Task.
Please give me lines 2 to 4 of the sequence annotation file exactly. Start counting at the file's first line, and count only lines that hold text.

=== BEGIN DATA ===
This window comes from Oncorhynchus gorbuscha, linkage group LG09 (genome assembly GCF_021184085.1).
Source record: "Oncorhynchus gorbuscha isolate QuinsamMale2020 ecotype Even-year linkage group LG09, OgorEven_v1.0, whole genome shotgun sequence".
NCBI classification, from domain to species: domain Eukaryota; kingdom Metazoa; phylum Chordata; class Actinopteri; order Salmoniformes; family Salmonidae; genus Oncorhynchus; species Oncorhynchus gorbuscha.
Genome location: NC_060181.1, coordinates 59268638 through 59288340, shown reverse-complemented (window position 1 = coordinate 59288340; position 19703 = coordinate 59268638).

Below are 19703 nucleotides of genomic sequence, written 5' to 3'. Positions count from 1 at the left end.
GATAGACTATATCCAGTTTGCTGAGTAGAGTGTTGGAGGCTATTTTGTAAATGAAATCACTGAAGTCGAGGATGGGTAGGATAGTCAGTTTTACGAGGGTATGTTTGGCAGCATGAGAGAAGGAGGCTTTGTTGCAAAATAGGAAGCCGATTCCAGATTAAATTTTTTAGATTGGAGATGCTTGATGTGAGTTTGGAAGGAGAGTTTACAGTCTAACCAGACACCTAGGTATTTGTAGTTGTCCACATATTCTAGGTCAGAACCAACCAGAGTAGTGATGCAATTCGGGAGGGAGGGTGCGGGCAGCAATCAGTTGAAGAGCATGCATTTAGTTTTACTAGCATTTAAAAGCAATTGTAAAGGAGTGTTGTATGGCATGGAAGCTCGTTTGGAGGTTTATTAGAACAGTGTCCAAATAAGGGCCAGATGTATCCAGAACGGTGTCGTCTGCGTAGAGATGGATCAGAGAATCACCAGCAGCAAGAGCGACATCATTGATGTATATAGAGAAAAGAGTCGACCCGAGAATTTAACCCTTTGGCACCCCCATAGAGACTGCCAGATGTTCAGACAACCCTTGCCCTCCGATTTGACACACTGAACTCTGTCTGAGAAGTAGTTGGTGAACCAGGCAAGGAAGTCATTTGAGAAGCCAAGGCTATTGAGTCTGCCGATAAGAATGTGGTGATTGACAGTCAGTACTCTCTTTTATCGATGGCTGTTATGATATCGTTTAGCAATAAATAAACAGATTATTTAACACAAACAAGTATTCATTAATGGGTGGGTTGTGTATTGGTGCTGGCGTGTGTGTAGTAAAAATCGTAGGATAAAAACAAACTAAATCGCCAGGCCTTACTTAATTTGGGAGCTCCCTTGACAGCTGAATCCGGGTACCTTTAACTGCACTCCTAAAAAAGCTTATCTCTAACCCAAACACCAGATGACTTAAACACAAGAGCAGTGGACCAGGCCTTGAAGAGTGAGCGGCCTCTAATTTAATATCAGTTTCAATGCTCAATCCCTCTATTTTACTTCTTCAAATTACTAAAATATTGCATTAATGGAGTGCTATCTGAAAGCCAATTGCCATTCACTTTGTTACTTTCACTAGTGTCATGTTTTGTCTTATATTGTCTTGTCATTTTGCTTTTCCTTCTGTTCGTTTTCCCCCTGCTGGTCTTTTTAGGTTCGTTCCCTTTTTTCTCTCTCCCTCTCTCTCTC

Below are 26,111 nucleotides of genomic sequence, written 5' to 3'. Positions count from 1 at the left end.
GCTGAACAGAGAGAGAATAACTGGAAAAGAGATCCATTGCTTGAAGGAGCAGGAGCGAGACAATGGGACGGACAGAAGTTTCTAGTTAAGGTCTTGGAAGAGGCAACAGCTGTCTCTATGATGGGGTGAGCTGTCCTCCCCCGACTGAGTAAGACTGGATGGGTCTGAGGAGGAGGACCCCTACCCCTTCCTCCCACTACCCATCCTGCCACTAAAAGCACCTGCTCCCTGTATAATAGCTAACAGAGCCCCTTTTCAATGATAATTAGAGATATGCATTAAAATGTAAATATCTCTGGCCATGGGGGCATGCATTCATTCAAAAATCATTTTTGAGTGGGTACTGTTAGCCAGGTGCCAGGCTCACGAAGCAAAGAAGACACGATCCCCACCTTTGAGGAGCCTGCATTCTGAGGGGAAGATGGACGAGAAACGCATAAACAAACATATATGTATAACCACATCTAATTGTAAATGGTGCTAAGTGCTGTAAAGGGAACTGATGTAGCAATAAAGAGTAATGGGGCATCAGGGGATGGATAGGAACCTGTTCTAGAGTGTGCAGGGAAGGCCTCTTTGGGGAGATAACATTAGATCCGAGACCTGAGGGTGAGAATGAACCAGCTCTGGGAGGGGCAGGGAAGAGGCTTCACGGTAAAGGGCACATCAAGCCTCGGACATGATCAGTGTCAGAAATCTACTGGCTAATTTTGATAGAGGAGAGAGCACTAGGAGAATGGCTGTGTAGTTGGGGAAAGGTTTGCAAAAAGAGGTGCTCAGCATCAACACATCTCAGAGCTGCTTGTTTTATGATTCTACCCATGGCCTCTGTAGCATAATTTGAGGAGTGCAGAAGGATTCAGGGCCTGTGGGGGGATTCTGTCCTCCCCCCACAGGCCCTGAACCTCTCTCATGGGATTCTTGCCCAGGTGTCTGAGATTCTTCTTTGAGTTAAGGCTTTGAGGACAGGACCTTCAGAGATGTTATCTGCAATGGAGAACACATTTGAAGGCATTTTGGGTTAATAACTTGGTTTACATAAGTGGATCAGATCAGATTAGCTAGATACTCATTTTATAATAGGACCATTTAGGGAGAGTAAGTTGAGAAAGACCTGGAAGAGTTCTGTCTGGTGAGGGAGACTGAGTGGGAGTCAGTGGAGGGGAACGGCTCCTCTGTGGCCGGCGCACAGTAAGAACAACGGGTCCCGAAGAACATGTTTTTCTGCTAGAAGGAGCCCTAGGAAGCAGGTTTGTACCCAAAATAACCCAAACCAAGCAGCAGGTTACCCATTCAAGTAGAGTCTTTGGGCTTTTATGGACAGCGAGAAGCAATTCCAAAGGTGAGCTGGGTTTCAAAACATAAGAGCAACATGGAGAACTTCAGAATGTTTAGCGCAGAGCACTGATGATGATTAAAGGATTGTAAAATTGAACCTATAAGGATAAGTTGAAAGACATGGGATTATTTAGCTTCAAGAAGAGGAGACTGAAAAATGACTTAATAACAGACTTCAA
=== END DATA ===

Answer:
Source record: "Oncorhynchus gorbuscha isolate QuinsamMale2020 ecotype Even-year linkage group LG09, OgorEven_v1.0, whole genome shotgun sequence".
NCBI classification, from domain to species: domain Eukaryota; kingdom Metazoa; phylum Chordata; class Actinopteri; order Salmoniformes; family Salmonidae; genus Oncorhynchus; species Oncorhynchus gorbuscha.
Genome location: NC_060181.1, coordinates 59268638 through 59288340, shown reverse-complemented (window position 1 = coordinate 59288340; position 19703 = coordinate 59268638).